Working the day shift

When was the last time you heard someone ask “do you have a hobby?”. “Hobby” sounds so quaint, doesn’t it? I think the last time I heard it used seriously was in my Japanese language classes way back in uni (and I do mean WAY BACK) when we had to practise asking each other our interests. But it is a good way to explain my collection of secondhand sewing patterns. “Collecting vintage sewing patterns is my hobby” kind of sounds better than “I have two filing cabinets and several boxes full of patterns I found at op shops and I will buy more if given even the slightest chance”, don’t you think?

Unfortunately most of them have sat unused for years as I just don’t have the time (or need) to sew from scratch any more, although occasionally I do flip through them and set aside the ones I’d like to try (or, as the case may be, the ones that happen to look like Australia’s prime minister at the time).  I would love to be so clever as not to even need to use a sewing pattern for a relatively simple dress (not that that would stop me buying them), but I’m not that skilled, so when I recently decided to turn some emerald green cotton fabric (naturally, this was also bought at an op shop!) into a shift dress, I rifled through my stash and decided to give this pattern a go.


I have always loved this colour but I’m a bit wary of green in general as it doesn’t always flatter Asian skin tones and can make me look sallow. Even when I was much, much younger, I took care not to wear it close to my face…


A few years on, it turns out these kind of shades are actually not so bad – in fact, they make me look quite tanned, even when indoors taking selfies so you can see how the dress potentially could have turned out. This is the nearly finished shift dress, made per the instructions for Dress B on the pattern.


Me being me, though, I couldn’t resist fiddling around with it.


I realised it looked a bit more modern folded over a little at the hips, kind of to give the appearance of a top worn loosely over a skirt.  Plus, tucking up even a little bit of the skirt made it stick out ever so slightly at the hips, giving it a bit of an A-line and a more flattering look. See?


The original pattern is really for a tunic to go over a pencil skirt, so it has slits up the sides. After I hit on my alteration idea, I ended up turning the excess sticky-outy fabric that was meant to be folded over for the slits into pleats instead. Here is the inside back of the dress before I did anything to it (you can also see how it’s folded up from the inside around the hip line).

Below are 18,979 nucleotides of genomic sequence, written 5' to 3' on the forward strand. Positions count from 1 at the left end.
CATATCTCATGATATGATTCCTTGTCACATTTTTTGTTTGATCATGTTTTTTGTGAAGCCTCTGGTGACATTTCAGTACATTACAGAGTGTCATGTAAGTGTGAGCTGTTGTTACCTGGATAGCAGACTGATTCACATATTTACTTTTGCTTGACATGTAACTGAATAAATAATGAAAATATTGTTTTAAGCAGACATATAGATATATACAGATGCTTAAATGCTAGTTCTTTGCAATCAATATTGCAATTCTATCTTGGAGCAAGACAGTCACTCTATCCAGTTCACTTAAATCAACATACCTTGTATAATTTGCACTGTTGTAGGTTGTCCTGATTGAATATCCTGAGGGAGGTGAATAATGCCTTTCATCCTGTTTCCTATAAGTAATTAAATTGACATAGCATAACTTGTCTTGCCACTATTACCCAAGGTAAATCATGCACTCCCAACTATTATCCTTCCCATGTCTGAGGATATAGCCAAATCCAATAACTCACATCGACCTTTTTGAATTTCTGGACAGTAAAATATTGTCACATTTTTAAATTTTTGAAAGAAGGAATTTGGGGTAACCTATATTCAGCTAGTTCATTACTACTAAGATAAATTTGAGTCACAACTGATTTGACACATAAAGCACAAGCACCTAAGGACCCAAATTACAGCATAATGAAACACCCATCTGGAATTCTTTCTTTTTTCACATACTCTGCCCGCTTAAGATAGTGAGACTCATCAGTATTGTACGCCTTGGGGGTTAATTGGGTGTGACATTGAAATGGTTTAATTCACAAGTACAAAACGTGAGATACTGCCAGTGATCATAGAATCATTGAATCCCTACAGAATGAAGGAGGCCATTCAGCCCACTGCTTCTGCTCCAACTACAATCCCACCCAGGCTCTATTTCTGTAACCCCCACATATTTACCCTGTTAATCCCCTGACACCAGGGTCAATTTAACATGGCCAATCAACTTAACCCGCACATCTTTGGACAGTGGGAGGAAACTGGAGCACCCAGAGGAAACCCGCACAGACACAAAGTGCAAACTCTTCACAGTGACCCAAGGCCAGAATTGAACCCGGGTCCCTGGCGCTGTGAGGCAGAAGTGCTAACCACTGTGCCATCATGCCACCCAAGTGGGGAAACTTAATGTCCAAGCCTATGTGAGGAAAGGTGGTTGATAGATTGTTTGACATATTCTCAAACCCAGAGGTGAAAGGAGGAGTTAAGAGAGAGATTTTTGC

20150126_220532My alteration involved bringing the side seam of the pleat section in to meet the dress side seam, and sewing down the excess fabric on each side to form a pleat.

20150126_220500Here’s what the finished result looks like, on the inside (yes, a bit messy, I know)…


…and on the outside. Basically an inverted box pleat on each side of the hips.


But now for the more important question: what does it look like when I actually wear it? A little something like this…


You can see the side kicking out ever so slightly in this photo.20150205_182931

And here it is in motion… I like this shot for all its imperfection – the weird way my face looks flat and the fact that you can see my impromptu photographer’s shadow in the lower right (thanks Jodie)!!20150205_182939

It also pleases me that apart from my sunglasses, my entire outfit is from op shops and flea markets, although admittedly this is not exactly an unusual occurrence. I think the most expensive thing in my whole outfit is my bag, which was maybe about $7 but totally worth “splashing out” on as it is a handmade bilum – and because I love it! I’ve styled my outfit here fairly simply as I wore it to work, but I’m looking forward to seeing how I can bling it up a bit for fancy functions.

By the way, this is not the end of the story when it comes to this green material, as there was rather a lot of it, so stay tuned to see what else I’ve whipped up from it using my vintage patterns!